Everyone has to find their own purpose, in their own style, so I will not prescriptively tell you how to do it, but instead I’ll leave you with some pragmatic ideas for getting started.
How to find joy in learning
You can start by enrolling in a MOOC ,Massive Open Online Course, like Coursera, Udemy, or Teachable. I’ve found that these classes are best for picking up a brand new skill, but mediocre for leveling up in a skill. This might explain why MOOCs have a 97% dropout rate. MOOCs have also failed to create inspiring learning communities, where interesting ideas can be freely shared and discussed, like what was experienced in coffeehouses in 17th and 18th century England or what is experienced at Ivy League universities today.
A better way to level up your skills is to join a CBC, Cohort Based Learning Community. These communities facilitate group learning and discussion better than MOOCs by creating an immersive university-like experience. Similar to a university, you get real-time feedback on ideas from participants, instructors, and even alumni. There is a discussion board, weekly meetings, and fun learning events that you can choose to attend during the week. You really develop a rapport with the students and instructors, and these people become lifelong friends and mentors, just like at a university or a MBA program. The social component differs wildly from a MOOC.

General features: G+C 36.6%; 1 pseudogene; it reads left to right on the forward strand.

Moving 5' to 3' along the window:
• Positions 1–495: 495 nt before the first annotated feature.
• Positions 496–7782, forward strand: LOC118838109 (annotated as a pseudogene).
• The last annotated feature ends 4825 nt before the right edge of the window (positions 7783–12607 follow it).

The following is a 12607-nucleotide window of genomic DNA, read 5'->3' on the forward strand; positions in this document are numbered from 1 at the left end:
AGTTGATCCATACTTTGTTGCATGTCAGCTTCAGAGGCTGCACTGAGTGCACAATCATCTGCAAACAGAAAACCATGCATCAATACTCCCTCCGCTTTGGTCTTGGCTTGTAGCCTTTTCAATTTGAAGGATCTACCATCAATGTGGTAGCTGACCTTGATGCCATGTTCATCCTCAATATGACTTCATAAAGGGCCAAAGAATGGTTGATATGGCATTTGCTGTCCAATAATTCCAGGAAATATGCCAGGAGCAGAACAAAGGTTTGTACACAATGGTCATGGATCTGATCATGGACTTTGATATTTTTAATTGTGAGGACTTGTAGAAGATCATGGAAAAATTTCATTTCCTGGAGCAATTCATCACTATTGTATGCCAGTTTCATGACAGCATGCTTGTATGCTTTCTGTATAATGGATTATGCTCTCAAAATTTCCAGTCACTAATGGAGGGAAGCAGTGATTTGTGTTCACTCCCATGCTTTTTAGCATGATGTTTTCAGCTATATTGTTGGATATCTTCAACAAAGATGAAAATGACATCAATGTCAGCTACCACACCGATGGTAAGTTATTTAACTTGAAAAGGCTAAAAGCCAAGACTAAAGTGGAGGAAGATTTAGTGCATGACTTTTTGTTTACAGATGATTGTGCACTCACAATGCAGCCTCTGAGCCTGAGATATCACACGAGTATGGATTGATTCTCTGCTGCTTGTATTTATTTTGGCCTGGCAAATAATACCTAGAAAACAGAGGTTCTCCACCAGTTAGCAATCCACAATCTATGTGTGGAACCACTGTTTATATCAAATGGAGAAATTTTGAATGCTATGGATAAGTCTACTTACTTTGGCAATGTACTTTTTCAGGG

How do you find CBCs? The usual way, I’ve found, is to build relationships on Twitter, where people tend to recommend CBCs, but this is a long process, especially if you’re not already using Twitter to collaborate on ideas and build relationships.
Here are a few CBCs to get you started. You don’t have to enroll immediately, but just clicking through the sites will give you a flavor for the future of learning. I have no monetary incentive for recommending these courses. I have just heard from trusted people in my network that they are topnotch; they have been proven, vetted, and can be very valuable.
I would be remiss to not mention Foster in the list. Foster is an online writing community that provides editorial support. It’s not a structured course, so it’s amiss to call it a CBC, but the community value of Foster puts it right there alongside CBCs. I am currently enrolled in Foster and it has been excellent for leveling up my writing.
It’s important to vet CBCs, especially as more and more courses come on the market. The process can become overwhelming and take time away from actually taking the courses. LOTI (Learning On The Internet) is a new product, the first of its kind, as far as I know, that is solving the issue of searching and vetting CBCs. It came highly recommended and looks very promising. I joined their beta.
Finally, I’ll leave you with a prescient quote from Mark Twain:
Find a job you enjoy doing, and you will never have to work a day in your life.
❤️ Thanks to my Foster editors Dani Trusca, Jordan Jones, Jesse Germinario, and Camila Mirabel